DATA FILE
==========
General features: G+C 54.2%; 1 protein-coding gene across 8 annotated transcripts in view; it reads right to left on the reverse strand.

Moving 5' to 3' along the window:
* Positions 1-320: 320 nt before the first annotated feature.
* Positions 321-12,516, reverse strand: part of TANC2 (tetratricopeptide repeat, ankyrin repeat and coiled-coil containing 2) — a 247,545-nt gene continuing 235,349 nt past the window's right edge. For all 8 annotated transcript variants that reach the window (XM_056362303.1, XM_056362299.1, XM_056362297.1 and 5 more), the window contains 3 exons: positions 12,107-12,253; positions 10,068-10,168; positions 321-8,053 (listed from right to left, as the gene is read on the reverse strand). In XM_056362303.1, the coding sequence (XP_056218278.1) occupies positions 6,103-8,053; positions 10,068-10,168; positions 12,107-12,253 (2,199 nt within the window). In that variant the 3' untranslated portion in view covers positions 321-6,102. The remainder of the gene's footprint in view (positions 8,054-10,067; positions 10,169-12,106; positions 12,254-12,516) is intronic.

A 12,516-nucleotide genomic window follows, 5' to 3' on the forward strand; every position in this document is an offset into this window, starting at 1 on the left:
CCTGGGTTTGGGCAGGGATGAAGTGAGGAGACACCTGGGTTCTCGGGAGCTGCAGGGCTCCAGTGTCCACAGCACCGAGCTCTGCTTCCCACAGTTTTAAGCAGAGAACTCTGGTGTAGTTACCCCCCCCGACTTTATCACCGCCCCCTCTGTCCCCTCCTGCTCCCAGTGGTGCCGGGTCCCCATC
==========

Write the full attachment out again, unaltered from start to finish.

General features: G+C 54.2%; 1 protein-coding gene across 8 annotated transcripts in view; it reads right to left on the reverse strand.

Moving 5' to 3' along the window:
* Positions 1-320: 320 nt before the first annotated feature.
* Positions 321-12,516, reverse strand: part of TANC2 (tetratricopeptide repeat, ankyrin repeat and coiled-coil containing 2) — a 247,545-nt gene continuing 235,349 nt past the window's right edge. For all 8 annotated transcript variants that reach the window (XM_056362303.1, XM_056362299.1, XM_056362297.1 and 5 more), the window contains 3 exons: positions 12,107-12,253; positions 10,068-10,168; positions 321-8,053 (listed from right to left, as the gene is read on the reverse strand). In XM_056362303.1, the coding sequence (XP_056218278.1) occupies positions 6,103-8,053; positions 10,068-10,168; positions 12,107-12,253 (2,199 nt within the window). In that variant the 3' untranslated portion in view covers positions 321-6,102. The remainder of the gene's footprint in view (positions 8,054-10,067; positions 10,169-12,106; positions 12,254-12,516) is intronic.

A 12,516-nucleotide genomic window follows, 5' to 3' on the forward strand; every position in this document is an offset into this window, starting at 1 on the left:
CCTGGGTTTGGGCAGGGATGAAGTGAGGAGACACCTGGGTTCTCGGGAGCTGCAGGGCTCCAGTGTCCACAGCACCGAGCTCTGCTTCCCACAGTTTTAAGCAGAGAACTCTGGTGTAGTTACCCCCCCCGACTTTATCACCGCCCCCTCTGTCCCCTCCTGCTCCCAGTGGTGCCGGGTCCCCATC